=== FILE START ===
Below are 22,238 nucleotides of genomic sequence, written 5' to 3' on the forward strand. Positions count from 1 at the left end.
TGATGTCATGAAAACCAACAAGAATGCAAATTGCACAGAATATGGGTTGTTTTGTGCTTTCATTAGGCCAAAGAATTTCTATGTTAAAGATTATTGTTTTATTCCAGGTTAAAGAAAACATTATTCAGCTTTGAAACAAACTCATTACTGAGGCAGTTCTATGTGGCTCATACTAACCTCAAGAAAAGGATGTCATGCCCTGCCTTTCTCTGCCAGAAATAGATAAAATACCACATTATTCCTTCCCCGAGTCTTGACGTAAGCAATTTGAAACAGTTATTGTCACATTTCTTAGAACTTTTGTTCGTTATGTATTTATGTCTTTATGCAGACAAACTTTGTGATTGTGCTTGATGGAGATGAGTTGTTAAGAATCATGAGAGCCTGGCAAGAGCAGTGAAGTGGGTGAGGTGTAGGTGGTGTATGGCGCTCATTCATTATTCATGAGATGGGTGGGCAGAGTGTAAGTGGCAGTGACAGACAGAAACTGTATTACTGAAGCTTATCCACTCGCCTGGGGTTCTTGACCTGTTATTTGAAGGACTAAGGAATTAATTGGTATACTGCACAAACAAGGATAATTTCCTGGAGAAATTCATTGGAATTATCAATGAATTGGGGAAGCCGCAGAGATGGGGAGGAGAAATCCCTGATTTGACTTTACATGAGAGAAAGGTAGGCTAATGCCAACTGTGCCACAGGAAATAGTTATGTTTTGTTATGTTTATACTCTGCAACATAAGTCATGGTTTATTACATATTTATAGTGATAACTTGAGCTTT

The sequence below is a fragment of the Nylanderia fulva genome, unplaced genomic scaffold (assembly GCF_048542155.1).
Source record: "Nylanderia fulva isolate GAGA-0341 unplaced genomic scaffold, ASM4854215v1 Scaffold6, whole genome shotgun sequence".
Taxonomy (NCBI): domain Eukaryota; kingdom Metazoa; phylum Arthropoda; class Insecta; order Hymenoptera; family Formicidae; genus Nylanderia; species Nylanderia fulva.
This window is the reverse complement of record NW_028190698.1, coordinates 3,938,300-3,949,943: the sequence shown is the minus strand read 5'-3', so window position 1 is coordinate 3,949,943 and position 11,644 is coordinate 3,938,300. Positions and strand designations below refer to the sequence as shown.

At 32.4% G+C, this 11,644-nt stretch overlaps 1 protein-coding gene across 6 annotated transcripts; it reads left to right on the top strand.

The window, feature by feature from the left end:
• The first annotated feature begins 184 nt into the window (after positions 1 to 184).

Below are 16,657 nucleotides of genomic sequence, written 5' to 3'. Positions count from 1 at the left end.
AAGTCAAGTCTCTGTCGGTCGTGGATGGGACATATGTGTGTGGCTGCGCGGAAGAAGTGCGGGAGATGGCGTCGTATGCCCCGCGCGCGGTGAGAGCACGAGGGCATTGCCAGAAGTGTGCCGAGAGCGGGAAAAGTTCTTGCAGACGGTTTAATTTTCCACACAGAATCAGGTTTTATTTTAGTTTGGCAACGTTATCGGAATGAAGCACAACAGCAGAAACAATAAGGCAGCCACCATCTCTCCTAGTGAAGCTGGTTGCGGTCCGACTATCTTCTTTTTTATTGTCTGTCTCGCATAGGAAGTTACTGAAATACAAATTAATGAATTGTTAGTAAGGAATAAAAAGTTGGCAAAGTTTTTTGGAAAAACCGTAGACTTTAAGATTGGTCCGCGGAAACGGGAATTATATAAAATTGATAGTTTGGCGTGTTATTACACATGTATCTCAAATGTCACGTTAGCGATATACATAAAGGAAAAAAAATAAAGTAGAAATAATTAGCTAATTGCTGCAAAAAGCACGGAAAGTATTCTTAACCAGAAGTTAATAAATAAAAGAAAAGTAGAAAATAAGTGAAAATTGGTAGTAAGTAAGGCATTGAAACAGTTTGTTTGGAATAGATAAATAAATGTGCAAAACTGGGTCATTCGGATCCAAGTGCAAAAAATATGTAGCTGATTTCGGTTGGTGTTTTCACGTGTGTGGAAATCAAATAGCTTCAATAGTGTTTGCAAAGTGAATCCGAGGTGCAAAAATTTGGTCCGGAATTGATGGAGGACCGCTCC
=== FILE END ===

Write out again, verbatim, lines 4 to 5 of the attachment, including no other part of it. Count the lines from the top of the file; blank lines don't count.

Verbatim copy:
Source record: "Nylanderia fulva isolate GAGA-0341 unplaced genomic scaffold, ASM4854215v1 Scaffold6, whole genome shotgun sequence".
Taxonomy (NCBI): domain Eukaryota; kingdom Metazoa; phylum Arthropoda; class Insecta; order Hymenoptera; family Formicidae; genus Nylanderia; species Nylanderia fulva.